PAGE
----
Text and Images by Tris Marlis @ Makansutra.
Chinese New Year is probably the only time when everybody, after three lunches at the relative’s place, is happy to have salad for dinner. We are talking about one or two mouthful of “yu sheng” or raw fish salad, that dish that gets you on your feet and chanting prosperous poetry for good measure. The problem is, to enjoy this salad, you’ll need a big group to share the portion and split the big fat bill, because on this special festive season, carrot, radish and few slices of fish with some plum and lime sauce, could set you back by a hundred bucks(depending on how beautiful the plate and place is. Despite that, everyone wants to do the Prosperity Salad tango, because it’s literally obligatory at Chinese New Year.
So, how about the single foodie or the happy couple looking to consume all the luck without their friends? We found an equally auspicious and delicious alternative – Raw Fish Noodle, egg noodle with sesame, stock and soy sauce, topped with fish sashimi and garnished with ginger, scallion and fresh chillies. It’s the perfect dish to throw a small Chinese New Year party. It’s noodles for longevity and raw fish for prosperity- can’t go wrong with that.
The man behind this lucky noodle dish is Mr Chong Wei who obtained the recipe from his father-in-law and has been selling it since the 50s. He has no idea how his father-in-law came up with this dish – something not found elsewhere in Singapore, as we know. But one thing we understand, Mr Chong is probably the first and initially, only one, selling this rare dish for the past 30 years or so.
At Tong Kee Cooked Food (#02-111,Chinatown Complex, 335 Smith St, 6.30am-8pm, close on Fridays), Mr Chong still serves his original recipe. The noodle is very thin and soft, topped with fresh wolf herring, julienned green chives, red chillies, a dash of white pepper and sambal on the side. The noodle comes a little plain-looking, but do your lucky toss, toss everything well, and the taste, colour and texture transforms. The sauce with soy sauce, sesame oil and a little broth is light, the sambal adds extra kick to the dish, and the different textures of noodles, fish and chives create a symphony in the palate.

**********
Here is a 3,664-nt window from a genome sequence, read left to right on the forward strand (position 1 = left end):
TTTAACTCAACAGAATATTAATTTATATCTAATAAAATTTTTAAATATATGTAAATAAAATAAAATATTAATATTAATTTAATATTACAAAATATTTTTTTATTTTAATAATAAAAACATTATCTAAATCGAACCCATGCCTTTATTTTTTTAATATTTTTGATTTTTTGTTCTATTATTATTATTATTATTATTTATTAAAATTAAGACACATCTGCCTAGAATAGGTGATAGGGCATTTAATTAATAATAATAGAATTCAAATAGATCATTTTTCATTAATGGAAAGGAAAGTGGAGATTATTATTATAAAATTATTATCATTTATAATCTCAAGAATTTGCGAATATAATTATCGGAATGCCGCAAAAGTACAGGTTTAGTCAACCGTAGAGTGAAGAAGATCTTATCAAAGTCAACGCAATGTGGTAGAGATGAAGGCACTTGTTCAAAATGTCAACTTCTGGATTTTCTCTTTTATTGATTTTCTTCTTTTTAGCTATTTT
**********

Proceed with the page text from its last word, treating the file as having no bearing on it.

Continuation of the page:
Mr Chong now hawks his unique fare at Tong Kee, as his original stall and recipe at Wei Ji Noodle House (at another end of this hawker centre) was sold over a year ago due to an old knee problem. He came back when the bounce in his knee returned and the Tong Kee folks happily partnered him at this wanton mee stall.
The new owner at Wei Ji Noodle House (#02-35, Chinatown Complex,335 Smith St, 7am-3.30pm weekdays and opens till 4pm on weekends,close on Mondays), Mr Chan Huan Kyong, is a former chef at a Japanese restaurant in the United States. This Singapore boy bought this old hawker stall and business and his version comes with extra shredded lettuce. Another version he offers is done with salmon (other than wolf herring). His noodle is more al dente and the sauce is hauntingly similar to a regular wanton mee sauce, sans the sambal. The squeezed lime gives the dish a refreshing touch. Being a Japanese cook for 7 years, he is very particular in handling his fish. “You must freeze your salmon to kill parasites. Actually salmon tastes very good when it’s a little frozen,” he says. He actually marinades his fish fillet before tops it on his noodle, we sense, with sesame oil, sugar and soy sauce.
The best part is that this lucky noodle dish is available all year long, costs a heap much less, comes with carb and is actually very symbolic too. So there you go, order a basic portion, $3.50 at both stalls, and start tossing noodles for longevity, fish for abundance, lettuce for prosperity… may we say huat ah!